EUS allows the doctor to microscopically examine tissue not only within the digestive tract, but also surrounding it. The endoscopic tube works like a periscope. It allows the doctor to examine internal organs and photograph and videotape the findings. EUS is as comfortable as regular endoscopy, although it takes longer because it is more precise, and because there are more details for the doctor to examine and interpret.

A more advanced EUS technique, fine-needle aspiration, has been successfully performed on many patients by Kenneth Chang, MD, director of the Interventional Endoscopy Center at the University of California at Irvine (UCI), and Dr. Phuong Nguyen. It involves the insertion of a biopsy needle at the end of the endoscope. Controlled and monitored via a TV screen, the needle lets doctors examine and determine whether or not cancerous tumor growths are growing or shrinking (as a result of therapy). Without it, patients would need to undergo many exploratory surgeries to examine cancerous tissues.

Needle aspiration also can be used to explore organs, including the heart, liver, intestines, and pancreas. Pancreatic tumors can be seen even when they're as small as 6 mm in diameter. CT scans, which previously had been the best method for viewing tumors, can only find tumors no smaller than 2 cm.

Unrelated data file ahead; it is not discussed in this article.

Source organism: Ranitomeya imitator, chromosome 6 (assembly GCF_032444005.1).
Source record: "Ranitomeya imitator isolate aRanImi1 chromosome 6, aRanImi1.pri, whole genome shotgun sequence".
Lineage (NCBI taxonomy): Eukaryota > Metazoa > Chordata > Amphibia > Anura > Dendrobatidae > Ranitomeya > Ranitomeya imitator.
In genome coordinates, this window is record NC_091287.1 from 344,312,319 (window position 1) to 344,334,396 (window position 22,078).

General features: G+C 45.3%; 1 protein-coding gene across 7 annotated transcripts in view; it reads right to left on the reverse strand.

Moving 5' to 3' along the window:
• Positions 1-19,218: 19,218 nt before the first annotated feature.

One study found that 33% of esophogal cancer cases and 75% of pancreatic cancer cases have been found inoperable. This means that the surgical procedures that had been performed for exploration were unnecessary.

Chang estimates that EUS is used in about 150 hospitals across the U.S. “About half of those are equipped to perform fine-needle aspiration, and less than half of them are actually successfully doing needle biopsies on patients,” he says. “They have the biotechnology, but not the expertise. Right now, the bottleneck is the training.”

Making sense of the ultrasound images of EUS is a complicated task that requires training, practice, and mental agility. That’s why both Chang and Nguyen teach a course in ultrasound endoscopy at the UCI Medical Center three times a year. In fact, Chang has been a guest lecturer at the Mayo Clinic and other medical centers.

EUS is such a hot topic, medical device makers like Pentax are preparing EUS probes. Better known for its cameras, Pentax has performed clinical trials on third-generation all-electronic radialarray endoscopes with 360 viewing. Smaller linear-array endoscopes also under development. According to Pentax, new piezoelectric materials, better manufacturing efficiencies, and effective wiring and shielding materials all have contributed to Pentax’s EUS advances.

Another important advance comes from Duke University. Researchers there have developed ultrasound devices that combine 3D imaging with therapeutic heating, a development that bodes well for treating heart arrhythmias.

“No one else has developed a way for ultrasound to combine therapy and imaging in a catheter, let alone 3D imaging,” says Stephen Smith, the biomedical engineering professor who heads the team working on this project. He feels that this development may improve on the most widely used method by doctors for destroying or ablating aberrant heart tissue that makes the heart beat irregularly.